LONG-TERM, SYSTEMIC OIL PROBLEMS

The major problem: technology, in the form of fracking and horizontal drilling. These two methods are smothering long-term high oil prices. They’re responsible for the U.S. turning around a 60-year (!) trend of fuel importing and turning into a fuel exporter.

That’s huge news. A systemic problem. We’re now in the league of Saudi Arabia and other major oil reservists. This change will have lasting impact in the industry and market.

That being said, is the world going to abandon oil use? Not any time soon. That’s why I’m optimistic about the price of oil coming back. I even made a prediction, earlier in the year, that oil would be 50% higher by the end of December. We’ll know very soon if I made a foolish prediction.

*       *       *

A few widely-held ETFs that are oil plays (and year-to-date performance*):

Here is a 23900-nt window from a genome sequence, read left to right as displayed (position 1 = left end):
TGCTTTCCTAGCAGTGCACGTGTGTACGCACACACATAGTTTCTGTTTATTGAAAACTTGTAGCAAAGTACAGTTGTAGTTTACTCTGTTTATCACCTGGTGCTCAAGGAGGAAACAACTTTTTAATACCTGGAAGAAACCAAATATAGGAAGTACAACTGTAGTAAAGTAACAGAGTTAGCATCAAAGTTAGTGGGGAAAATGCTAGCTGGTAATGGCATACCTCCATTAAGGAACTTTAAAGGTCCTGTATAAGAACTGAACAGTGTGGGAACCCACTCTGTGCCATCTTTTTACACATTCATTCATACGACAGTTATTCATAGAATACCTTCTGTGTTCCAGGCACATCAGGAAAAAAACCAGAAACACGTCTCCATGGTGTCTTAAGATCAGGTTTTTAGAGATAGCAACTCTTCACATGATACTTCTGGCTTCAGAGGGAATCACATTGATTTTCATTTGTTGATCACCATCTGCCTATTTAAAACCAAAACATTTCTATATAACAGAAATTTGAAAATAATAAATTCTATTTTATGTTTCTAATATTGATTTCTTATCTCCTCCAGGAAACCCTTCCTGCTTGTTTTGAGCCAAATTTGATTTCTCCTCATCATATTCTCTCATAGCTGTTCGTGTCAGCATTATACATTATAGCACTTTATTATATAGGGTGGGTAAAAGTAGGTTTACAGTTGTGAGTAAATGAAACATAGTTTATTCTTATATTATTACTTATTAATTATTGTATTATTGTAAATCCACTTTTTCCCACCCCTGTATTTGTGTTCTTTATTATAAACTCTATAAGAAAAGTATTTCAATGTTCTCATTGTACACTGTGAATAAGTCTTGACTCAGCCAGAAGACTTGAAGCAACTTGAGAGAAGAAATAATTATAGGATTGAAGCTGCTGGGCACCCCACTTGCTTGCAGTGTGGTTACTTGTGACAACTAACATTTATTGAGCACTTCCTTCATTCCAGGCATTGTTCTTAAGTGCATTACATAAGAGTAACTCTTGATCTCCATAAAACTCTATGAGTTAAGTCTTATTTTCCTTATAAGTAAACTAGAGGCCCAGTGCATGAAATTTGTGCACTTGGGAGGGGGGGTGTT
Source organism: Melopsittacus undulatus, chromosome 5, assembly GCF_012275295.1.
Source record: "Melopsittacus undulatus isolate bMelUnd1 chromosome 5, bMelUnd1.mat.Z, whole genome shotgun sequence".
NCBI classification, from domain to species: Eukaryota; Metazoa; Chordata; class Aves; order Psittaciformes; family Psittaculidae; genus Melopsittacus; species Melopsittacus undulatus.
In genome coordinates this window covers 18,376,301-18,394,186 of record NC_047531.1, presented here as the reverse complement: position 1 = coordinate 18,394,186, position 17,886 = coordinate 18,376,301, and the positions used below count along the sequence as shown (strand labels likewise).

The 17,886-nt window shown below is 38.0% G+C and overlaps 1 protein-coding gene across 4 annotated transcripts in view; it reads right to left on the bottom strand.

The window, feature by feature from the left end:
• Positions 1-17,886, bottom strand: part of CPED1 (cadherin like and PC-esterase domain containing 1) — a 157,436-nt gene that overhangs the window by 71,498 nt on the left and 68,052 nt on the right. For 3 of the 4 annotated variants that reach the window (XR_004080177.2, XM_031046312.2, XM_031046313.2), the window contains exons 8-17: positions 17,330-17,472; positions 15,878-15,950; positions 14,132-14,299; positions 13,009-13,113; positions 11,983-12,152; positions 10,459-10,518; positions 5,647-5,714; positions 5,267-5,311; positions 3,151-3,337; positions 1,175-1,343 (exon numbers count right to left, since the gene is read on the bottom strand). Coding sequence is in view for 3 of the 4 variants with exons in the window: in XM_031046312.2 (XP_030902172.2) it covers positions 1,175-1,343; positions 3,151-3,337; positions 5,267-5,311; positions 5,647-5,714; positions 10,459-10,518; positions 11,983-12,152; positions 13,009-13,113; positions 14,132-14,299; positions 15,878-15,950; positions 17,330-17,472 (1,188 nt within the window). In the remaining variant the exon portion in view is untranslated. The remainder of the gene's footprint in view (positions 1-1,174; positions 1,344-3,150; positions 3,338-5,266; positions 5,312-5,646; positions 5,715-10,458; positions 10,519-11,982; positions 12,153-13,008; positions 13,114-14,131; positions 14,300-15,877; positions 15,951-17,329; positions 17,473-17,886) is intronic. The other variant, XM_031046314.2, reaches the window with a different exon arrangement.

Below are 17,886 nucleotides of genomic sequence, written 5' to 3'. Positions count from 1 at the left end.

• USO: Unites States Oil Fund (-27.90%)
  • DBO: DB Oil Fund (-27.71)
  • IEO: iShares U.S. Oil/Gas Exploration & Production (-21.40)
  • XLE: Energy Select Sector SPDR (-21.06)

And a few popular oil-based stocks (with year-to-date performance*):

  • XOM: Exxon Mobile (-17.25%)
  • CVX: Chevron (26.82)
  • BHI: Baker Hughes (-6.28)

* Data sourced from Morningstar.com

Carl Icahn is worried…Should You be, too?

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Carl Icahn In His Latest Video: "Danger Ahead"

Carl Icahn In His Latest Video: “Danger Ahead”

For those of you who don’t know, Carl Icahn is a famous, “shareholder activist” billionaire. He’s even been called a corporate raider for those wanting to insult him.